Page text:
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Marine Ecology Progress Series

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Variability of size-structured phytoplankton biomass with chlorophyll a (left). Conceptual depiction of the Enhanced Microbial Loop hypothesis at high chla (right). Conceptual depiction: Dennis Mc Thompson

Taylor AG, Landry MR


Phytoplankton biomass and size structure across trophic gradients in the southern California Current and adjacent ocean ecosystems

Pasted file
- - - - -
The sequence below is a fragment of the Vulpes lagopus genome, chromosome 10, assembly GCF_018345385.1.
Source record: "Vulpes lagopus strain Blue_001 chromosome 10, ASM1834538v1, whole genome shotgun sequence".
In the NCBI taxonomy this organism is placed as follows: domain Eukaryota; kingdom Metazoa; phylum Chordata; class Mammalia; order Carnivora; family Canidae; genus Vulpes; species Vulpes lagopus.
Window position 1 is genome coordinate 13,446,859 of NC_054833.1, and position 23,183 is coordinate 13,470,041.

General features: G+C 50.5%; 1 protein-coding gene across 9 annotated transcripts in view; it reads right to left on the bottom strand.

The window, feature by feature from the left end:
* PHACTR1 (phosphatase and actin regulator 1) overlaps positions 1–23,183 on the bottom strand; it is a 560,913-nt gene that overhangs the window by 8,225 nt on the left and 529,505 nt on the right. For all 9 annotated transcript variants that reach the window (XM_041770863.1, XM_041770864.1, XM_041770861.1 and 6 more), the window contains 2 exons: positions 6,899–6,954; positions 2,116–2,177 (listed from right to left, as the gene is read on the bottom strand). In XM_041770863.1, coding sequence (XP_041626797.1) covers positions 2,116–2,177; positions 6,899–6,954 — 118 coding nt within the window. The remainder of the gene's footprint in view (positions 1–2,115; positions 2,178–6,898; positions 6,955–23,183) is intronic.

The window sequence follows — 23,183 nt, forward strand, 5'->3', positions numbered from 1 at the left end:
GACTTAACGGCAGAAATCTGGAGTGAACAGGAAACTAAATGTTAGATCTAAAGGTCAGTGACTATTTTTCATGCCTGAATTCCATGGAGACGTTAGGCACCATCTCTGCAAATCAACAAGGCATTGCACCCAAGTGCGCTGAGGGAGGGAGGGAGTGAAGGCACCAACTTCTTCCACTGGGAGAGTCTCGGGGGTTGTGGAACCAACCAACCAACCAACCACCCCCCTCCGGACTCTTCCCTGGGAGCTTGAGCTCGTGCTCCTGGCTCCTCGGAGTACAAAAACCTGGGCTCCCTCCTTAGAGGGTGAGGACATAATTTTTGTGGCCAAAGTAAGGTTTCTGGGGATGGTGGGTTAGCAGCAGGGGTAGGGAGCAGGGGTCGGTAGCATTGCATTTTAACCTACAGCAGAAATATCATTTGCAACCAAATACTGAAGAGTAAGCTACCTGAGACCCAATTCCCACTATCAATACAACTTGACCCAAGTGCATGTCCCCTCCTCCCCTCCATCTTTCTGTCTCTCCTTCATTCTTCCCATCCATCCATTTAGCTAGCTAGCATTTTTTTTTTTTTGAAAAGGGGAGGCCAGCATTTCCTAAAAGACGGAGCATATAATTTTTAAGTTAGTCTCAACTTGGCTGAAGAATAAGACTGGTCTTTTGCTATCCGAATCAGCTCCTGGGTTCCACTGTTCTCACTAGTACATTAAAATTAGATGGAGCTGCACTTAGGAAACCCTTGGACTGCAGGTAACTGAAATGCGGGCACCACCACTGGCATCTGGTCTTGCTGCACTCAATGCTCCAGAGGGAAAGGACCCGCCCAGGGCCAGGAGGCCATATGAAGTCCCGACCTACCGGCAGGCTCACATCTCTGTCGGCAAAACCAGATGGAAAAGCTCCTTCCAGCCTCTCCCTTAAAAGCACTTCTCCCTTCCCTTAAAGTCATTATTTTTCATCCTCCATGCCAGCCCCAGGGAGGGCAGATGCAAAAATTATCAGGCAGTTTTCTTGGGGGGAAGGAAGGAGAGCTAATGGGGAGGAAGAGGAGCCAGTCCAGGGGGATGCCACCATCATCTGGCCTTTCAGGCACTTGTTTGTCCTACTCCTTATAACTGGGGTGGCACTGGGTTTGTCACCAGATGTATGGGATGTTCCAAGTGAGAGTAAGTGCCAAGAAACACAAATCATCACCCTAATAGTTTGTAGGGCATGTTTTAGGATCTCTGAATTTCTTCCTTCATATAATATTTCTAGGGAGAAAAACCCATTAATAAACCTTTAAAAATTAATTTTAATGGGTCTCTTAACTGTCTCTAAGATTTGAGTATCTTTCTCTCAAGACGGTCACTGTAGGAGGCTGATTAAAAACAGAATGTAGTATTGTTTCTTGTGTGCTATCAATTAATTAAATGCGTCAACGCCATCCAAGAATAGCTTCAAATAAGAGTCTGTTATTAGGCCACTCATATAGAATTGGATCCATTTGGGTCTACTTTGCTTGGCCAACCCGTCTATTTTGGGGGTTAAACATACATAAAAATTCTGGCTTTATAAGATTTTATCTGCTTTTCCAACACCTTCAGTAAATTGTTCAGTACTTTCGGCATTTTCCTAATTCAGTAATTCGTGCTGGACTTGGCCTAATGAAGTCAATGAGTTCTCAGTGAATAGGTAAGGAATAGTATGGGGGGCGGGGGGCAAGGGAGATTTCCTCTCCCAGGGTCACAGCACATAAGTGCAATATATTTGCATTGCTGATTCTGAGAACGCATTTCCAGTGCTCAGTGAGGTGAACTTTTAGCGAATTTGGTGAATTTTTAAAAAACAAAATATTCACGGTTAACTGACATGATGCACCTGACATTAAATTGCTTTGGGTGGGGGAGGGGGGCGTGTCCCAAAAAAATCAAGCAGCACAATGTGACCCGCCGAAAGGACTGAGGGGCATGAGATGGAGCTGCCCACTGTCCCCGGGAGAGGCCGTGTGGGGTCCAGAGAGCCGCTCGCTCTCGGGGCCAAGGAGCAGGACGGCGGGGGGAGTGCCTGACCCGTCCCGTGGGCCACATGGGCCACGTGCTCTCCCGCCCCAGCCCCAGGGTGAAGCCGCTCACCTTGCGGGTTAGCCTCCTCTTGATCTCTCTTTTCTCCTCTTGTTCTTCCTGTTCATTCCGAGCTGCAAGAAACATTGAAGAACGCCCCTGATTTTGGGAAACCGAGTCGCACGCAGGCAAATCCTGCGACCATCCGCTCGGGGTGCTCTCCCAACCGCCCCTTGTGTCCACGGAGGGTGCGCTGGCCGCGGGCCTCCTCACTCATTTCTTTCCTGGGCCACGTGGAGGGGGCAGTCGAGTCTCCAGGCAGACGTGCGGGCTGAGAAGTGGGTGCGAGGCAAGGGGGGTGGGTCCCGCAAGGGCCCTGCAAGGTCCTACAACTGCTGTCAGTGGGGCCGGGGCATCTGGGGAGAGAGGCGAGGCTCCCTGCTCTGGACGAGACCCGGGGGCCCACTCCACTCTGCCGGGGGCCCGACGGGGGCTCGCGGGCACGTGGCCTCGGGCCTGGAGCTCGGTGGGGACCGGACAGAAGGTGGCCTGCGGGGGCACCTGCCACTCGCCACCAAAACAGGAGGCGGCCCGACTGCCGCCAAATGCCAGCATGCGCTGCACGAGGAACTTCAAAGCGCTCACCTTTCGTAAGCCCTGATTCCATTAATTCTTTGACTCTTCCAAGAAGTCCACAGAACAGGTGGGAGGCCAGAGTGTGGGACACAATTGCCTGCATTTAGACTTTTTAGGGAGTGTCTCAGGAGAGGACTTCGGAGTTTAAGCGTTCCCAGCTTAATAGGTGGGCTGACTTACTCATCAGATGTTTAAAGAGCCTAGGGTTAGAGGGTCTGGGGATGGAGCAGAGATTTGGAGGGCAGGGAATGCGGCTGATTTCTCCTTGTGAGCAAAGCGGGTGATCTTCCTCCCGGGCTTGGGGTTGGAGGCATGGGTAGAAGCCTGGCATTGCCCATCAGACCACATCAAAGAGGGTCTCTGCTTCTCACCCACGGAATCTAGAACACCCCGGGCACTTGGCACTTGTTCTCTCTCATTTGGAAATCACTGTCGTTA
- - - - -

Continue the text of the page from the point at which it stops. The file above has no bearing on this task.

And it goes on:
Phytoplankton size composition is a major determinant of food-web structure and fluxes. Along a trophic gradient from open-ocean oligotrophy to coastal upwelling in the eastern North Pacific, Taylor & Landry found that large phytoplankton cells (macro = 20–200 µm, nano = 2–20 µm) increase monotonically in biomass with system richness, while picophytoplankton groups (Prochlorococcus, Synechococcus, <2 µm picoeukaryotes) decline in richer habitats. This decrease is consistent with an enhanced microbial loop hypothesis in which increased dissolved organic carbon production leads to higher productivity and grazing turnover of heterotrophic bacteria, which indirectly suppresses picophyoplankton. Density-independent grazing may be a strong driver of picophytoplankton selection across trophic gradients, with implications for strategy trade-offs in growth rate and grazing resistance, and mortality constructs in ecosystem models.


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